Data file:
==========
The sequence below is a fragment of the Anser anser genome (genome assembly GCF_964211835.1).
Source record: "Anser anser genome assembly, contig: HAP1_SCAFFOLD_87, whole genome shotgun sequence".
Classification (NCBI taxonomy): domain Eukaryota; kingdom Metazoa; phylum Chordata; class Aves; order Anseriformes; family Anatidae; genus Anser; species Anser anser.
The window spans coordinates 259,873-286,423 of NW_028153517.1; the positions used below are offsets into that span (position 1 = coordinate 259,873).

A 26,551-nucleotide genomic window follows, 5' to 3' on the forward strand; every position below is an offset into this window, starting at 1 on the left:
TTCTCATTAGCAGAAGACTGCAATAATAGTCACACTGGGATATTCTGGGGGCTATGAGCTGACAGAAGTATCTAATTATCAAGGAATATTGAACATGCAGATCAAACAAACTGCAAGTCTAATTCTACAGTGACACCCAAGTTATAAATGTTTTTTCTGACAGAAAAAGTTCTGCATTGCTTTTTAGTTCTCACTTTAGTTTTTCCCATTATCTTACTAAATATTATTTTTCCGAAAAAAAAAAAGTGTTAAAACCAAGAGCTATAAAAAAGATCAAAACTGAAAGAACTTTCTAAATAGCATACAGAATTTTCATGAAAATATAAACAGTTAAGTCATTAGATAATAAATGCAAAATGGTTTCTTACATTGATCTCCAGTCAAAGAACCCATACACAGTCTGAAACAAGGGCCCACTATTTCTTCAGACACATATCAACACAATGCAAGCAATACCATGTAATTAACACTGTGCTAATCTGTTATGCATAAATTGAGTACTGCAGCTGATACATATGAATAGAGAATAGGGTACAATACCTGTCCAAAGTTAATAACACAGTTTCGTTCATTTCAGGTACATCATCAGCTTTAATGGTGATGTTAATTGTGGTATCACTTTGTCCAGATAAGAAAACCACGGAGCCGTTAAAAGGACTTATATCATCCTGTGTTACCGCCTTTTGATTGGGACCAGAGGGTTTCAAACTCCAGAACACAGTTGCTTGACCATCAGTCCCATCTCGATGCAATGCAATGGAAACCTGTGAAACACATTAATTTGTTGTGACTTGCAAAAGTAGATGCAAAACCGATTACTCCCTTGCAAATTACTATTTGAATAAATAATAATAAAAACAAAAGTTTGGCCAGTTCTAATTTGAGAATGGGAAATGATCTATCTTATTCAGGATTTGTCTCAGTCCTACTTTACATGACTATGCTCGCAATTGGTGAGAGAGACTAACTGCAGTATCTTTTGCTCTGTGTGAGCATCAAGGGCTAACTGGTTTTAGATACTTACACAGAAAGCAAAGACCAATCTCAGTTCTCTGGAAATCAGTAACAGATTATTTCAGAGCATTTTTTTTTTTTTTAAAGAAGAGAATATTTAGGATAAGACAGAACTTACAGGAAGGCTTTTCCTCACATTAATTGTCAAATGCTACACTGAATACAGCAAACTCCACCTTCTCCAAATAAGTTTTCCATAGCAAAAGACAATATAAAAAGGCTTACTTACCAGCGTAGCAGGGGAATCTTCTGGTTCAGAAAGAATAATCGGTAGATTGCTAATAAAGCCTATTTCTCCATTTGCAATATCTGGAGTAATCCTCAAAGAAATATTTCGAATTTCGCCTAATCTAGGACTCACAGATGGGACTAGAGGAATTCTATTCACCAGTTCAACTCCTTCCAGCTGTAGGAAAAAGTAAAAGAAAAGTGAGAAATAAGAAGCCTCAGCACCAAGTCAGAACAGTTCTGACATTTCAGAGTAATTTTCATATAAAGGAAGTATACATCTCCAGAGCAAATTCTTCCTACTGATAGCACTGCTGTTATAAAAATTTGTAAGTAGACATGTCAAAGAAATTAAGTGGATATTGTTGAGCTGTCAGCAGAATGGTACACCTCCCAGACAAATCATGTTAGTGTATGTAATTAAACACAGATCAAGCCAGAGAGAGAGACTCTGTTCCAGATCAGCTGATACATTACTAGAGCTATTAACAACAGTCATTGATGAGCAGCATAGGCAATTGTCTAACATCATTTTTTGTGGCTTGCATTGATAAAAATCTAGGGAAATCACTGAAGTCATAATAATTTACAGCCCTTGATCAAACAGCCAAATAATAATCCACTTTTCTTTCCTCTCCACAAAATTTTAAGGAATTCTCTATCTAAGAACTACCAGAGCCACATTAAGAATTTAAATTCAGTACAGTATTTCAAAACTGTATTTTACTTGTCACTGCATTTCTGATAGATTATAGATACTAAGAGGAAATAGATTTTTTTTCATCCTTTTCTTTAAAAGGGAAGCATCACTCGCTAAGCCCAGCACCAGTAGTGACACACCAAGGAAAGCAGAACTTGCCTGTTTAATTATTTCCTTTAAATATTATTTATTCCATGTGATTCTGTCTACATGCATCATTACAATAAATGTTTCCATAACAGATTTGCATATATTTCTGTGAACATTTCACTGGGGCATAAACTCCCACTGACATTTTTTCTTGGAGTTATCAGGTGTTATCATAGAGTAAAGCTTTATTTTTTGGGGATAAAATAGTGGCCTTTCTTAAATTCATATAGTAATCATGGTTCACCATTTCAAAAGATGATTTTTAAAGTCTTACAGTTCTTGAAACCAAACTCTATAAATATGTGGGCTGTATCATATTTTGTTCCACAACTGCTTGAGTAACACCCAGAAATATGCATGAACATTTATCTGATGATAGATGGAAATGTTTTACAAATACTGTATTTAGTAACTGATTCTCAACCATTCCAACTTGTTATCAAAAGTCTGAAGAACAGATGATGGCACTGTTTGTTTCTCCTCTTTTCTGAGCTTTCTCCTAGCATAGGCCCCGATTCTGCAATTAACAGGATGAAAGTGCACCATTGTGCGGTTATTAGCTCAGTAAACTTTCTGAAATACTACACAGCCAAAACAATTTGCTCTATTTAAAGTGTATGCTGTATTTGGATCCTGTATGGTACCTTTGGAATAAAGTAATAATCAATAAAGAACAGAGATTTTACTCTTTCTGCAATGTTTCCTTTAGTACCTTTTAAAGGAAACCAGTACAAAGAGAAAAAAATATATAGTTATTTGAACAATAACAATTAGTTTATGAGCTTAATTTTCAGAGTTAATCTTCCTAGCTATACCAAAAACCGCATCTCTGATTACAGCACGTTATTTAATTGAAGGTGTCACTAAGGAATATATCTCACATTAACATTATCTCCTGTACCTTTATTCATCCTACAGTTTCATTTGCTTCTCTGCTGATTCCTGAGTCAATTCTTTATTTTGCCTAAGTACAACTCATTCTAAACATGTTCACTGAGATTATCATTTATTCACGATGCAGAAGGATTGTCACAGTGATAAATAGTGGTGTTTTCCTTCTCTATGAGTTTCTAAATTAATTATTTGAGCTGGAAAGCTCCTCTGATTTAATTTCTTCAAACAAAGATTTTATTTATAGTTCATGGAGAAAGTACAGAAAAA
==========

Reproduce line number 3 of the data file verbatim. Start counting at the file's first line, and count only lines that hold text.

Classification (NCBI taxonomy): domain Eukaryota; kingdom Metazoa; phylum Chordata; class Aves; order Anseriformes; family Anatidae; genus Anser; species Anser anser.